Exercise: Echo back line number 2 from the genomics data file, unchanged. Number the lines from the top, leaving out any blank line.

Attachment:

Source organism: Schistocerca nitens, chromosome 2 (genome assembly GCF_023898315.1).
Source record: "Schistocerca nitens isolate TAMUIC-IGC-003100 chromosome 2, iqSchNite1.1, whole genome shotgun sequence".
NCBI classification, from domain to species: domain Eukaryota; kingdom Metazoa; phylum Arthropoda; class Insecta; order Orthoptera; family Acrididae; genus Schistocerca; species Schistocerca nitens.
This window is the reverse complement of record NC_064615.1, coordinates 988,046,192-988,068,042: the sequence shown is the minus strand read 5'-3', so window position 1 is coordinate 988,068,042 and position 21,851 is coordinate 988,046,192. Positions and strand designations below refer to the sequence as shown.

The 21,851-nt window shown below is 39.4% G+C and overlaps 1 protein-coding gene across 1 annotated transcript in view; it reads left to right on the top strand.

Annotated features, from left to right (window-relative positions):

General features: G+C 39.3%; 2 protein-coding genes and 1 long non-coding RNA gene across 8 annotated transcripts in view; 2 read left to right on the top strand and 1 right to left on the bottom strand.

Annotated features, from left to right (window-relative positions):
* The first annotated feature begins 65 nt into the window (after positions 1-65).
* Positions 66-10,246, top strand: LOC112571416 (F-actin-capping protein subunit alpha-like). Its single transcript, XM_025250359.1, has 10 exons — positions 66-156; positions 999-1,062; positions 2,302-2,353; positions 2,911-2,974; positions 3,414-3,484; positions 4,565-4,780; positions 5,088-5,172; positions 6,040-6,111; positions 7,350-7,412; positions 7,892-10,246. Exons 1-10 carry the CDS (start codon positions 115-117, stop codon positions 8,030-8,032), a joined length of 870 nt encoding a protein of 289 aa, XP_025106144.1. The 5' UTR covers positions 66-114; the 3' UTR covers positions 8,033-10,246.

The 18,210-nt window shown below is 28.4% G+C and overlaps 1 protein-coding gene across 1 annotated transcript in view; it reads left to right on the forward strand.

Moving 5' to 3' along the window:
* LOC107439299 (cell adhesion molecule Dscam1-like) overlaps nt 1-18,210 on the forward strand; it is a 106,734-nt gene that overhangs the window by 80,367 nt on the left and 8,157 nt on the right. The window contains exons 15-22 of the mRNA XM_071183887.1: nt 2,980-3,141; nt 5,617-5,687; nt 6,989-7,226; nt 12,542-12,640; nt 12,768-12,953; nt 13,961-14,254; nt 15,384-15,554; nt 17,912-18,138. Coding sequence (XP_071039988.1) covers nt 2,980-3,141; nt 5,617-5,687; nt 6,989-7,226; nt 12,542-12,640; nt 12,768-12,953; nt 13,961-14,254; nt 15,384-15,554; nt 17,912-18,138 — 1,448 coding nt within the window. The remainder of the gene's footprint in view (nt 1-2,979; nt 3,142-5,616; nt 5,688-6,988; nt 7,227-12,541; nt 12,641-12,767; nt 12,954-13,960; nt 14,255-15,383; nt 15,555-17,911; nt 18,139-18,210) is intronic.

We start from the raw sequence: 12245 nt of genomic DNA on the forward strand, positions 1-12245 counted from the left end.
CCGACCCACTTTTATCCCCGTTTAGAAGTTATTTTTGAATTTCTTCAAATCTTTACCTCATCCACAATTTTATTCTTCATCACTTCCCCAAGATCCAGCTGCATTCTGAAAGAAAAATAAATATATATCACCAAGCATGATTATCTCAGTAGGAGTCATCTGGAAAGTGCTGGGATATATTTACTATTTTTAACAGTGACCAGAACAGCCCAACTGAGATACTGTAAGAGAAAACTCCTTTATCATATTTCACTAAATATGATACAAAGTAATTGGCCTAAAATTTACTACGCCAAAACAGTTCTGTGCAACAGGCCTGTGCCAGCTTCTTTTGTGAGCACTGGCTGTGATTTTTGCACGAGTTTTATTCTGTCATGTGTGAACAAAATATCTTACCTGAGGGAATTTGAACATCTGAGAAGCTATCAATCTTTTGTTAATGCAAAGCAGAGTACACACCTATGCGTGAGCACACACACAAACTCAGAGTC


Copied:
Source record: "Schistocerca nitens isolate TAMUIC-IGC-003100 chromosome 2, iqSchNite1.1, whole genome shotgun sequence".